I went sober for a month – here’s what happened

Oenone Forbat

Oenone Forbat on why Dry January should be a no-brainer

02 January 2019 16:39

I love wine. I really, genuinely, love wine. I think about it a lot, sometimes wholly inappropriately, like at 9am on a Tuesday. However, like anything we love, sometimes we have to let it go – although it can be difficult. Last year I tried to do Dry January and, as I was sipping contently on my Malbec, I realised it was, in fact, the third of the month. I hadn’t lasted three days.

October rolled around, and I once again made a half-hearted pledge to forego alcohol, with the assumption that I probably wouldn’t go through with it (but it doesn’t matter because I don’t drink that much). However, whenever I mentioned to my friends that I was considering this drastic lifestyle change, the reaction I received was incredulity – ‘As if you’ll do it!’ So then, of course, I did it.

To my delight, it was not only a smug-inducing endeavour, but genuinely enlightening too. As I said before, in the grand scheme of things I don’t drink excessively, and, apart from those times when I do go out – until so late that it’s also early – I would say I am a healthy individual. What I learnt from a month sober, however, was that the prolonged action of not drinking at all, not even one glass here and there, had much greater repercussions than I had imagined.

Once I got through the first dinner sans alcohol, feeling just as merry as my friends, it dawned on me just how easily I fell into the trap of thinking that you have to drink whenever it’s an option, sometimes even when I didn’t want to. This actually resulted in me attending more social events than I had previously planned, with the knowledge I could avoid both FOMO and a hangover – absolute game changer.

 

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We all know that drinking isn’t the best for our health, but realistically most people (especially those of us who live and work in cities) have at least one alcoholic drink per week. Alcohol is massively disturbing for our sleep, so even if you have been in bed ‘sleeping’ for a good eight hours, you may not have actually reached deep sleep. Even if you were only to have a few drinks spread across a whole week, that may impact how much rest you’re getting. With more and more research being put into sleep, we now know that lack of sleep (anything less than eight hours per night) can put us at risk of a plethora of illnesses, as well as shorten our life expectancy… I thought I’d start with the lighter stuff.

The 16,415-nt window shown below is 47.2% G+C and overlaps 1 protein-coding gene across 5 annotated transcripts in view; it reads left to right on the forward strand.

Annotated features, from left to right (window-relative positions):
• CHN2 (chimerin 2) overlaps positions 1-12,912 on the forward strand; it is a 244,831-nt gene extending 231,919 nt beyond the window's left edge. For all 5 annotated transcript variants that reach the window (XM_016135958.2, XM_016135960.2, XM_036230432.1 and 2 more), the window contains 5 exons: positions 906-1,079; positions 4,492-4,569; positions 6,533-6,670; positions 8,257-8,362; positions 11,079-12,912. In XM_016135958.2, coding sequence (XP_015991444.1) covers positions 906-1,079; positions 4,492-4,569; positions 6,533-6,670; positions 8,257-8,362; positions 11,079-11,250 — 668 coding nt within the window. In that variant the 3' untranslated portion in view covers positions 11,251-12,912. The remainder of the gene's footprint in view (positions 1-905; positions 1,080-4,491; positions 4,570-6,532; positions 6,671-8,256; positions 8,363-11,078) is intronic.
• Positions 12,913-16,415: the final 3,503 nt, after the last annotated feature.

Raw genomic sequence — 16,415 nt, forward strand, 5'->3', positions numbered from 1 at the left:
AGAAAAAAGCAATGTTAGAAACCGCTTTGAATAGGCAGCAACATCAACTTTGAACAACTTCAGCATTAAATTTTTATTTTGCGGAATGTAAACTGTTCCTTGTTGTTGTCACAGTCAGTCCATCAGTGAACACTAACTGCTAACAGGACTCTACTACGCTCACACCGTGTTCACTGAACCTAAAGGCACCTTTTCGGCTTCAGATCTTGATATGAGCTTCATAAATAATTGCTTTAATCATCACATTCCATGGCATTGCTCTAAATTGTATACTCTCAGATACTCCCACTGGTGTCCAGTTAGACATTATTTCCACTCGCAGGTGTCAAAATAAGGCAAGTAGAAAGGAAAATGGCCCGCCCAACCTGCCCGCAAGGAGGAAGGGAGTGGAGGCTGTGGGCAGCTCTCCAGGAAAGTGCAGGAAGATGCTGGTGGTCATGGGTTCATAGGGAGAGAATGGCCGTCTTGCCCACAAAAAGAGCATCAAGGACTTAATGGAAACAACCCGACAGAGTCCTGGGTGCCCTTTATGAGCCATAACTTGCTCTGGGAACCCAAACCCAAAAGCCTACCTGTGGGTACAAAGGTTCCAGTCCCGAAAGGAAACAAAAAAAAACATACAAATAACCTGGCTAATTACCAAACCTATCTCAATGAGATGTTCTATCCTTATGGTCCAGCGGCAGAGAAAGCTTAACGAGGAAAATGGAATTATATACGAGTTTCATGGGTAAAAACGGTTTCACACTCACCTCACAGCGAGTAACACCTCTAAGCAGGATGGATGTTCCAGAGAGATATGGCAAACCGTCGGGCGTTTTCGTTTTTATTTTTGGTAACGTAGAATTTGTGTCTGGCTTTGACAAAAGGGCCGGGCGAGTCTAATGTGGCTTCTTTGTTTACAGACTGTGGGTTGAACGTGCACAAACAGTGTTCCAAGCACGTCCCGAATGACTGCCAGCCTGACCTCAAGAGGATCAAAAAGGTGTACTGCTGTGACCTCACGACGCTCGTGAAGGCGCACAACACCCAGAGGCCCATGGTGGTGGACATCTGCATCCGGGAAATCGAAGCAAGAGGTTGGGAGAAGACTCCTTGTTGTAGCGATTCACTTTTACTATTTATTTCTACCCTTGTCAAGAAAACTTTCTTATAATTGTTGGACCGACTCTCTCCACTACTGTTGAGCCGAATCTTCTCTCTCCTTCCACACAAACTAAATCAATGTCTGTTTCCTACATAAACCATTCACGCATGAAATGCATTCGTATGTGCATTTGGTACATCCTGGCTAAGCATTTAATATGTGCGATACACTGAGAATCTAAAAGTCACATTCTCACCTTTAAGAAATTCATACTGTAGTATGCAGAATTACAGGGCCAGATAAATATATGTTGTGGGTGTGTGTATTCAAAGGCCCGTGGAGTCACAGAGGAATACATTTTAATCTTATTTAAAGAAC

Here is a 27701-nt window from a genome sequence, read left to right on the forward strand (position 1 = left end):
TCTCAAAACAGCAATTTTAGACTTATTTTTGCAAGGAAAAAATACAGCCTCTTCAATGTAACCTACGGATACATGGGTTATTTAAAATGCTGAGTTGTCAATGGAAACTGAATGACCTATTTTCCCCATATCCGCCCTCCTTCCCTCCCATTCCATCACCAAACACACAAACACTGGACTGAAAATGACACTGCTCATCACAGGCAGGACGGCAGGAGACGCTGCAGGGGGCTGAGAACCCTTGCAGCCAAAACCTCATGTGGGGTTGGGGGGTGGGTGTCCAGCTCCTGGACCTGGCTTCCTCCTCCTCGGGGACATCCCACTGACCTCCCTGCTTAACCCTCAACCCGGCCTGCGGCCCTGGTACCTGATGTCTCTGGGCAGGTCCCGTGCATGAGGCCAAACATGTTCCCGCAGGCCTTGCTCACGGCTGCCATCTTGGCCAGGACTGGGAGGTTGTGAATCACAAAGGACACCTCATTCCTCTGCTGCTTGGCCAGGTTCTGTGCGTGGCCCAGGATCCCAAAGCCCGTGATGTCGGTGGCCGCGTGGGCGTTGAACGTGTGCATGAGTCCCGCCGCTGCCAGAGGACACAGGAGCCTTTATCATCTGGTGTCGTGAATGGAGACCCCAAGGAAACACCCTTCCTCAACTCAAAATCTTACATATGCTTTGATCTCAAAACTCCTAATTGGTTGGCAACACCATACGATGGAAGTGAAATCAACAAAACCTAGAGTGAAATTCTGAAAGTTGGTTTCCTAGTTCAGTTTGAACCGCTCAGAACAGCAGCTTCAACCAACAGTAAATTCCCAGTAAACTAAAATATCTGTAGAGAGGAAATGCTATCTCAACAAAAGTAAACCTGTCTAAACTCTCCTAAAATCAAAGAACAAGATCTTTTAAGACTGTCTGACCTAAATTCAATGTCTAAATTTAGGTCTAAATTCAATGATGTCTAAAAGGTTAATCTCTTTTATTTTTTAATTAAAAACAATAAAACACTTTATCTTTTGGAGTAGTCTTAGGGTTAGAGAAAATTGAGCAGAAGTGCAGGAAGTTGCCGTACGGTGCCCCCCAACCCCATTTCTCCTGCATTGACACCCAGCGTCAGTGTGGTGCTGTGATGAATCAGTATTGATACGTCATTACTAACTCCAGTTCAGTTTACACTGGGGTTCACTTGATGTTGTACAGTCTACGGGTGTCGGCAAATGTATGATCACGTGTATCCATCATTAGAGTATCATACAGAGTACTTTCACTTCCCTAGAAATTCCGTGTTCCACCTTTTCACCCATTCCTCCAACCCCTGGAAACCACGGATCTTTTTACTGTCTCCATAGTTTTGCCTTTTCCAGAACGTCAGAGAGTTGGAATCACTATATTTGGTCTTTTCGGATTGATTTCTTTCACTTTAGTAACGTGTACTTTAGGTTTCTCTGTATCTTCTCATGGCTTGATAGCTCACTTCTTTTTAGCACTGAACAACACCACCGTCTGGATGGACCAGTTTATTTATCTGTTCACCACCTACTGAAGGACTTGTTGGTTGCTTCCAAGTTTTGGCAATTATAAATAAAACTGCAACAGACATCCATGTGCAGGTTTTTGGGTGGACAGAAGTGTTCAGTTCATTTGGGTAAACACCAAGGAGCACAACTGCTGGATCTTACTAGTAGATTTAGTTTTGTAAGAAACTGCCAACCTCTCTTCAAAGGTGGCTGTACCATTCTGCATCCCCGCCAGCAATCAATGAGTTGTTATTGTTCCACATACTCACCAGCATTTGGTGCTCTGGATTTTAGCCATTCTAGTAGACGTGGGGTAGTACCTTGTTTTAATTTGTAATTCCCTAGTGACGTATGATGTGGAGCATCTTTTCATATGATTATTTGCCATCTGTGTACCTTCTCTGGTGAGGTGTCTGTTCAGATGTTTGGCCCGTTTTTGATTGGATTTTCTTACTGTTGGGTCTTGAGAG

Come January, many people are looking to start a ‘new year, new me’ regime in the hope of losing weight. This usually consists of a fresh gym membership, perhaps a detox tea subscription, or other drastically outdated and unfounded dietary advice – often from a sponsored article on an outlet such as the Daily Mail. Whilst I encourage regular exercise, I am no advocate of diet culture and detox teas that simply don’t work – that’s what your liver is for.

However, I will say this: whilst I would never normally encourage anyone to cut out a food group or vilify any one thing we consume, alcohol really has no nutritional benefits. It is empty calories. With that in mind, since we certainly have enough over the Christmas period, Dry January seems somewhat of a no-brainer. Not only can we avoid the excess calories in alcohol, but also the excess calories in the alcohol-fuelled binging that often ensues after a night on the town. I definitely noticed myself feeling leaner throughout October, especially in the facial region – I’m certain (with no scientific backing or evidence) that alcohol calories go straight to my chin.

Whilst we’re on the topic of faces, our skin can also take a bit of a hit when we’re drinking excessively. Anjali Mahto, Consultant Dermatologist and author of The Skincare Bible, tells us that, ‘chronic excessive alcohol intake can deplete the body of key nutrients including vitamins A, B, C and zinc which are all vital components of healthy skin,’ and that, ‘sugary drinks such as cocktails taken in excess may have the possibility to drive acne in some people.’

However, it’s not just our bodies and physical selves that take a battering with too much booze – alcohol can frequently put stress on our mental health. I would count myself as someone with mostly good mental health. However, post-alcohol consumption, I am much more prone to feelings of anxiety or to having a generally low mood. These states are ones which, otherwise, I very rarely feel. Websites such as Drinkaware note that, ‘Our brains rely on a delicate balance of chemicals and processes. Alcohol is a depressant, which means it can disrupt that balance, affecting our thoughts, feelings and actions – and sometimes our long-term mental health.’

With this in mind – no pun intended – it seems even more worthwhile to allow yourself a little respite from letting your hair down. Raise your glasses (filled with water, naturally) to a Dry January.